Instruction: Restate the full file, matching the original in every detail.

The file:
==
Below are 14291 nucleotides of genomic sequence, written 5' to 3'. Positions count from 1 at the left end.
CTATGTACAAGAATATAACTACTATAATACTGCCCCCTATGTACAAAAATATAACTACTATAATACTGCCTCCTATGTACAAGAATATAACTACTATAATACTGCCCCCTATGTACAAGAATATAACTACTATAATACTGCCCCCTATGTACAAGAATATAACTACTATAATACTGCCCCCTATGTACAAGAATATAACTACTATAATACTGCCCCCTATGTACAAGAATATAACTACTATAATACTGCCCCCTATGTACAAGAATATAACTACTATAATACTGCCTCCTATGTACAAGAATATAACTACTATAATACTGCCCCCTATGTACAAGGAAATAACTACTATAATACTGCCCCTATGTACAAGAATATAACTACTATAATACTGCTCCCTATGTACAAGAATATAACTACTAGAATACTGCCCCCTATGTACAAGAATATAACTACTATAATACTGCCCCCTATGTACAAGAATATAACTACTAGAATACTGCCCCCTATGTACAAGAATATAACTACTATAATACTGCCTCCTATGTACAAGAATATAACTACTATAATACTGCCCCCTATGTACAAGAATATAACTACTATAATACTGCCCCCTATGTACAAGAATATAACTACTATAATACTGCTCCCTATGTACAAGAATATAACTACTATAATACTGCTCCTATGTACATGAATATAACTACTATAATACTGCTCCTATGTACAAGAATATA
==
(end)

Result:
Below are 14291 nucleotides of genomic sequence, written 5' to 3'. Positions count from 1 at the left end.
CTATGTACAAGAATATAACTACTATAATACTGCCCCCTATGTACAAAAATATAACTACTATAATACTGCCTCCTATGTACAAGAATATAACTACTATAATACTGCCCCCTATGTACAAGAATATAACTACTATAATACTGCCCCCTATGTACAAGAATATAACTACTATAATACTGCCCCCTATGTACAAGAATATAACTACTATAATACTGCCCCCTATGTACAAGAATATAACTACTATAATACTGCCCCCTATGTACAAGAATATAACTACTATAATACTGCCTCCTATGTACAAGAATATAACTACTATAATACTGCCCCCTATGTACAAGGAAATAACTACTATAATACTGCCCCTATGTACAAGAATATAACTACTATAATACTGCTCCCTATGTACAAGAATATAACTACTAGAATACTGCCCCCTATGTACAAGAATATAACTACTATAATACTGCCCCCTATGTACAAGAATATAACTACTAGAATACTGCCCCCTATGTACAAGAATATAACTACTATAATACTGCCTCCTATGTACAAGAATATAACTACTATAATACTGCCCCCTATGTACAAGAATATAACTACTATAATACTGCCCCCTATGTACAAGAATATAACTACTATAATACTGCTCCCTATGTACAAGAATATAACTACTATAATACTGCTCCTATGTACATGAATATAACTACTATAATACTGCTCCTATGTACAAGAATATA